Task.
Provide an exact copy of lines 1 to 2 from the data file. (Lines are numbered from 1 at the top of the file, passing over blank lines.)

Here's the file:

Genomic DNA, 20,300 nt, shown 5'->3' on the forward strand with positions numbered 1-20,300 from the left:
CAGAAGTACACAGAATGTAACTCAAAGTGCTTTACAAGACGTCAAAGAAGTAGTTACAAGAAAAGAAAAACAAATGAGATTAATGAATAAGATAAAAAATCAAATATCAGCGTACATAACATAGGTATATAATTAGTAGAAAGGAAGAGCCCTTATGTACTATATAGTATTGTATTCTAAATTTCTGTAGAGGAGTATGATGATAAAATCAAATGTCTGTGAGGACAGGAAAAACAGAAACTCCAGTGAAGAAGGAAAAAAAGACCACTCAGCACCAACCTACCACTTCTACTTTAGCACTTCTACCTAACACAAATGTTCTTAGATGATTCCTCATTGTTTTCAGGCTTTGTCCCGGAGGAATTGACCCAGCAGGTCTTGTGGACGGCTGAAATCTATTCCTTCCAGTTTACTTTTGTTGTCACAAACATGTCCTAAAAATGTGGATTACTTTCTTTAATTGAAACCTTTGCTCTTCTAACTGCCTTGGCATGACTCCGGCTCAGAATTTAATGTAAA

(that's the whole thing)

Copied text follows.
Genomic DNA, 20,300 nt, shown 5'->3' on the forward strand with positions numbered 1-20,300 from the left:
CAGAAGTACACAGAATGTAACTCAAAGTGCTTTACAAGACGTCAAAGAAGTAGTTACAAGAAAAGAAAAACAAATGAGATTAATGAATAAGATAAAAAATCAAATATCAGCGTACATAACATAGGTATATAATTAGTAGAAAGGAAGAGCCCTTATGTACTATATAGTATTGTATTCTAAATTTCTGTAGAGGAGTATGATGATAAAATCAAATGTCTGTGAGGACAGGAAAAACAGAAACTCCAGTGAAGAAGGAAAAAAAGACCACTCAGCACCAACCTACCACTTCTACTTTAGCACTTCTACCTAACACAAATGTTCTTAGATGATTCCTCATTGTTTTCAGGCTTTGTCCCGGAGGAATTGACCCAGCAGGTCTTGTGGACGGCTGAAATCTATTCCTTCCAGTTTACTTTTGTTGTCACAAACATGTCCTAAAAATGTGGATTACTTTCTTTAATTGAAACCTTTGCTCTTCTAACTGCCTTGGCATGACTCCGGCTCAGAATTTAATGTAAA